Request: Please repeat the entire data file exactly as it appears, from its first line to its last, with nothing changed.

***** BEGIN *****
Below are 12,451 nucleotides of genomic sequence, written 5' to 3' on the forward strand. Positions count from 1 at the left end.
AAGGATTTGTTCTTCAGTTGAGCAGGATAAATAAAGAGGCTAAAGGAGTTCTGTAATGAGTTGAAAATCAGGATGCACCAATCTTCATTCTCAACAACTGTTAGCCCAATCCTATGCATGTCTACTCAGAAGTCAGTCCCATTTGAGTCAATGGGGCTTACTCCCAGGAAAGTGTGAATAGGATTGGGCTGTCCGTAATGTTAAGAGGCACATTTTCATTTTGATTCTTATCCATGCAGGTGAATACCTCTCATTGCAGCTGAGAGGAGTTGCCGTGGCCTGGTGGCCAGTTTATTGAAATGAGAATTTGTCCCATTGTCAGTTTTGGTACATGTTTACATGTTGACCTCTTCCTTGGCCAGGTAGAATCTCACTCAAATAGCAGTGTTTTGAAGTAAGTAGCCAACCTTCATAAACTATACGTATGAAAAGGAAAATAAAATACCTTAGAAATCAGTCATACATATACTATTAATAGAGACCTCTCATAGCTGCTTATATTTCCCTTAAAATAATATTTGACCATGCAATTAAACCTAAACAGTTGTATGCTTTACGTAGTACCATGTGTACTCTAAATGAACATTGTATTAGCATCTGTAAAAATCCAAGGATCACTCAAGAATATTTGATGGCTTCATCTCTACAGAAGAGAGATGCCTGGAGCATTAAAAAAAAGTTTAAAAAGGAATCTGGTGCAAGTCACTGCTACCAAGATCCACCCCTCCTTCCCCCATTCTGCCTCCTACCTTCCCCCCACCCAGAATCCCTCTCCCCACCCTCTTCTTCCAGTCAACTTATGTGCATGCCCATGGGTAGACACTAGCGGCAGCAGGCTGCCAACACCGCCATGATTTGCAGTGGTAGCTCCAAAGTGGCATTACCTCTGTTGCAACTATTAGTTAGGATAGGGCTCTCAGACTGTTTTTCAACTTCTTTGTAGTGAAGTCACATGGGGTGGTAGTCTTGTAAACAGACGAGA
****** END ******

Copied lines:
Below are 12,451 nucleotides of genomic sequence, written 5' to 3' on the forward strand. Positions count from 1 at the left end.
AAGGATTTGTTCTTCAGTTGAGCAGGATAAATAAAGAGGCTAAAGGAGTTCTGTAATGAGTTGAAAATCAGGATGCACCAATCTTCATTCTCAACAACTGTTAGCCCAATCCTATGCATGTCTACTCAGAAGTCAGTCCCATTTGAGTCAATGGGGCTTACTCCCAGGAAAGTGTGAATAGGATTGGGCTGTCCGTAATGTTAAGAGGCACATTTTCATTTTGATTCTTATCCATGCAGGTGAATACCTCTCATTGCAGCTGAGAGGAGTTGCCGTGGCCTGGTGGCCAGTTTATTGAAATGAGAATTTGTCCCATTGTCAGTTTTGGTACATGTTTACATGTTGACCTCTTCCTTGGCCAGGTAGAATCTCACTCAAATAGCAGTGTTTTGAAGTAAGTAGCCAACCTTCATAAACTATACGTATGAAAAGGAAAATAAAATACCTTAGAAATCAGTCATACATATACTATTAATAGAGACCTCTCATAGCTGCTTATATTTCCCTTAAAATAATATTTGACCATGCAATTAAACCTAAACAGTTGTATGCTTTACGTAGTACCATGTGTACTCTAAATGAACATTGTATTAGCATCTGTAAAAATCCAAGGATCACTCAAGAATATTTGATGGCTTCATCTCTACAGAAGAGAGATGCCTGGAGCATTAAAAAAAAGTTTAAAAAGGAATCTGGTGCAAGTCACTGCTACCAAGATCCACCCCTCCTTCCCCCATTCTGCCTCCTACCTTCCCCCCACCCAGAATCCCTCTCCCCACCCTCTTCTTCCAGTCAACTTATGTGCATGCCCATGGGTAGACACTAGCGGCAGCAGGCTGCCAACACCGCCATGATTTGCAGTGGTAGCTCCAAAGTGGCATTACCTCTGTTGCAACTATTAGTTAGGATAGGGCTCTCAGACTGTTTTTCAACTTCTTTGTAGTGAAGTCACATGGGGTGGTAGTCTTGTAAACAGACGAGA